That's not surprising. He had been touched by God's self-sacrificing love which has been changing hearts for over 2000 years.
"The people here who love us are decimated even more than we are, because they don’t see the big picture," said Kaye Rock, another fellow-missionary. "But the Bible says ‘Precious in the eyes of the Lord is the blood of his saints.’ The church is built on the blood of the martyrs, and any of those three people would have gladly given their lives for that.” 
"They freely chose to give their lives to serve the people of this country," said Dr. Williams. "And although their lives on earth have ended, nothing was taken from them that they hadn't already freely given." 
The natural reaction to ongoing threats is to flee to a safer place. But that's not an option for those who have trusted God with their lives. “We can’t let someone with a gun make us afraid to do what God wants us to do,” said Kaye.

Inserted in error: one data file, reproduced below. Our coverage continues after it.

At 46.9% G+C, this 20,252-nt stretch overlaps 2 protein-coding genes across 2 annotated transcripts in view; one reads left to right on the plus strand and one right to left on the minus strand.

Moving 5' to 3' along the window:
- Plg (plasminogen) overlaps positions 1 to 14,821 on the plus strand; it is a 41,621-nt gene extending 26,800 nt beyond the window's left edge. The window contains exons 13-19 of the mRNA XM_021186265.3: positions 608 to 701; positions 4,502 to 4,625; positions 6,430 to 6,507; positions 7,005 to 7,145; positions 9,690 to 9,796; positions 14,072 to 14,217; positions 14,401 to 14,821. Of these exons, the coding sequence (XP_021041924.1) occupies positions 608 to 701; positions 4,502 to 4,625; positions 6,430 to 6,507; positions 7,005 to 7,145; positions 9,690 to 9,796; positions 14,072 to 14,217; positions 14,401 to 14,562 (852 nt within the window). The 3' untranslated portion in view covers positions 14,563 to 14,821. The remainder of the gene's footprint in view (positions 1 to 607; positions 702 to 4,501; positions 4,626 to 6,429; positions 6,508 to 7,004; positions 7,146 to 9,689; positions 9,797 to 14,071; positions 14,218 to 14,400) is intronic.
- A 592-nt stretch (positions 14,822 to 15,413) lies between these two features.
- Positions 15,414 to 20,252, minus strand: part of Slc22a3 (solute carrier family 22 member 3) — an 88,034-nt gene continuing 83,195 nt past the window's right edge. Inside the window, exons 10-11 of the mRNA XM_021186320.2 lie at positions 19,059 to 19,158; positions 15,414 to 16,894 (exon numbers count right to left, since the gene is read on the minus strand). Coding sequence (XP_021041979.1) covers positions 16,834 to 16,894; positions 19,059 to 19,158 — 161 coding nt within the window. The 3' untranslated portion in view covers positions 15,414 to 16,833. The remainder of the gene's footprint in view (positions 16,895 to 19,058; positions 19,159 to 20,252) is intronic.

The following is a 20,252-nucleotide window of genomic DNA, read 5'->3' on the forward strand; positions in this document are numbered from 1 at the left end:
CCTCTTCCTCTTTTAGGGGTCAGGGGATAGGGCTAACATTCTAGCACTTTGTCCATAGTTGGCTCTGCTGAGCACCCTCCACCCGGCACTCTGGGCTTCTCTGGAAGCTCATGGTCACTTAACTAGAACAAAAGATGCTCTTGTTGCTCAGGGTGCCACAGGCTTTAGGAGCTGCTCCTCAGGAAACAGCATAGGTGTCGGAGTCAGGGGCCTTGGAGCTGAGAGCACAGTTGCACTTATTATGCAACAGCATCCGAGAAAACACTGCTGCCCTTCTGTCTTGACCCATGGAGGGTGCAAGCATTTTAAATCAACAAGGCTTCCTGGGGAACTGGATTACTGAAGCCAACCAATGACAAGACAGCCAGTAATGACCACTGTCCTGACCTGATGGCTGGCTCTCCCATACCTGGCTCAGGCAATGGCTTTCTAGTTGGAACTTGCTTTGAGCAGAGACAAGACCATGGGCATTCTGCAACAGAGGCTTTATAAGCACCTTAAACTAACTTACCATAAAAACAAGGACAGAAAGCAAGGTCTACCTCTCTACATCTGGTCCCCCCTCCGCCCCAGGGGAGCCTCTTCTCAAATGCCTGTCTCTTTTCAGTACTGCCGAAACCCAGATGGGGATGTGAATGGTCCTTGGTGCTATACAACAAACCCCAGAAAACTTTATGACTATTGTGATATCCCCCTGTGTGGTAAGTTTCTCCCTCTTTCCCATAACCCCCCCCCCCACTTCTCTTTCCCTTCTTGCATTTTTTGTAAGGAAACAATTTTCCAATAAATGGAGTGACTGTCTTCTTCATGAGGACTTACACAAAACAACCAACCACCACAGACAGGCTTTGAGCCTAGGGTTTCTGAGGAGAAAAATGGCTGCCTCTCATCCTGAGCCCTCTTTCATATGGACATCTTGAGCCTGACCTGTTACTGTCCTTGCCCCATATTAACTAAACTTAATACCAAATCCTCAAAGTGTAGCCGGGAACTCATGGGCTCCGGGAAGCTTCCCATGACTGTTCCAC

"We've been begged not to [leave]," said Lee Hixon, another co-worker. "Many [Yemeni] count these folks as family." Confident that God is in control, he knows that "the call of Jesus Christ to take the gospel personally to hurting individuals far outweighs the risks of living in a country like
."  Yemen
So he and others will stay until God leads them out. After all, it's in these hard places that God's love becomes all the more visible. As we have seen in
, nothing spreads God's good news -- and filters out the alluring counterfeits -- more effectively than persecution. For China
"...we have this treasure in earthen vessels, that the excellence of the power may be of God and not of us. We are
· hard pressed on every side, yet not crushed...
· perplexed, but not in despair
· persecuted, but not forsaken;
· struck down, but not destroyed
— always carrying about in the body the dying of the Lord Jesus, that the life of Jesus also may be manifested in our body." 2 Corinthians 4:7-10